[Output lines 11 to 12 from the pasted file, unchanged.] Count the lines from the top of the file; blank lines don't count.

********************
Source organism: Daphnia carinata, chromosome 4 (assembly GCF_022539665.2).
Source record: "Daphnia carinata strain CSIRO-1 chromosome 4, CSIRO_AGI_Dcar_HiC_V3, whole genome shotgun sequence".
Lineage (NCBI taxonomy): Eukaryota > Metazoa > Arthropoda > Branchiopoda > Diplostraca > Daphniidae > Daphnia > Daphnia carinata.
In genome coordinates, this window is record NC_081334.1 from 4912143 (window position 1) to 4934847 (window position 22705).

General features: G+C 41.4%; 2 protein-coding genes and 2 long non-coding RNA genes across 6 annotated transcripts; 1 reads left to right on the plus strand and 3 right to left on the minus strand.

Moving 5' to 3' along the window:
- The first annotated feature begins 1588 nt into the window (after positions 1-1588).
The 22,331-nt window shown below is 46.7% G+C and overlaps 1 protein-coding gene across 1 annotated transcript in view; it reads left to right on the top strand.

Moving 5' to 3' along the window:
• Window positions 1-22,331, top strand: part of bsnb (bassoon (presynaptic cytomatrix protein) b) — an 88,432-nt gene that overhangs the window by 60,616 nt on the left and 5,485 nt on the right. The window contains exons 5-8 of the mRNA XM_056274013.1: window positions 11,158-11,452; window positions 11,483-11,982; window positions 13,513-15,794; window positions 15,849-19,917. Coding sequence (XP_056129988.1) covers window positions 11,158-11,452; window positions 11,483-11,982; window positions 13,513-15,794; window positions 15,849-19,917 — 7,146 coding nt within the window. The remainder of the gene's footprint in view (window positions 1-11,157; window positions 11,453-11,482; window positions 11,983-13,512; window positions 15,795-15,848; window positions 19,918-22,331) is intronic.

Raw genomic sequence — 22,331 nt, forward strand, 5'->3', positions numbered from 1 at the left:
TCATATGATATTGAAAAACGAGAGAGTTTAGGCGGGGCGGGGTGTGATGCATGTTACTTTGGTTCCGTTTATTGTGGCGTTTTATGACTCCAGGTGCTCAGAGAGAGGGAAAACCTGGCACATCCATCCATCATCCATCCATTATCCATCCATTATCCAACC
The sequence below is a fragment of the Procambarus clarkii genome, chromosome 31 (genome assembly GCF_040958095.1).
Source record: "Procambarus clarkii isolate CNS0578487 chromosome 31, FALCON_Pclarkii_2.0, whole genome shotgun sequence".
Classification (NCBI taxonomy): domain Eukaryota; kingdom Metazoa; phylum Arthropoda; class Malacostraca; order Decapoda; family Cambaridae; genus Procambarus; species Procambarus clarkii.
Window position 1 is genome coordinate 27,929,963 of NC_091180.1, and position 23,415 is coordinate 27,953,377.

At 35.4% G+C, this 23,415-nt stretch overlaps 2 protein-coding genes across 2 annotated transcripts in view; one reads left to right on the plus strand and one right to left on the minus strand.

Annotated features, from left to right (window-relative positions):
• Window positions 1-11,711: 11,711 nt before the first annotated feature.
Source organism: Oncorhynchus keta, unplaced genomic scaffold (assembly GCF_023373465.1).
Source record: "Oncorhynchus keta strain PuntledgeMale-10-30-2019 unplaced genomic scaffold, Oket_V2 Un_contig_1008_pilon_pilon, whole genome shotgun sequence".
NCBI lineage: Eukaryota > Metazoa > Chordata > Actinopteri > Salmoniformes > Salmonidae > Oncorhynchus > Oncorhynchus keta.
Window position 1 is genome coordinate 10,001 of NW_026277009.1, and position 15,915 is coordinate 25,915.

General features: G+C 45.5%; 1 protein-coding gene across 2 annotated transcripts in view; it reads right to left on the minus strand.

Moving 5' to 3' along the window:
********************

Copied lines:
Raw genomic sequence — 22,331 nt, forward strand, 5'->3', positions numbered from 1 at the left:
TCATATGATATTGAAAAACGAGAGAGTTTAGGCGGGGCGGGGTGTGATGCATGTTACTTTGGTTCCGTTTATTGTGGCGTTTTATGACTCCAGGTGCTCAGAGAGAGGGAAAACCTGGCACATCCATCCATCATCCATCCATTATCCATCCATTATCCAACC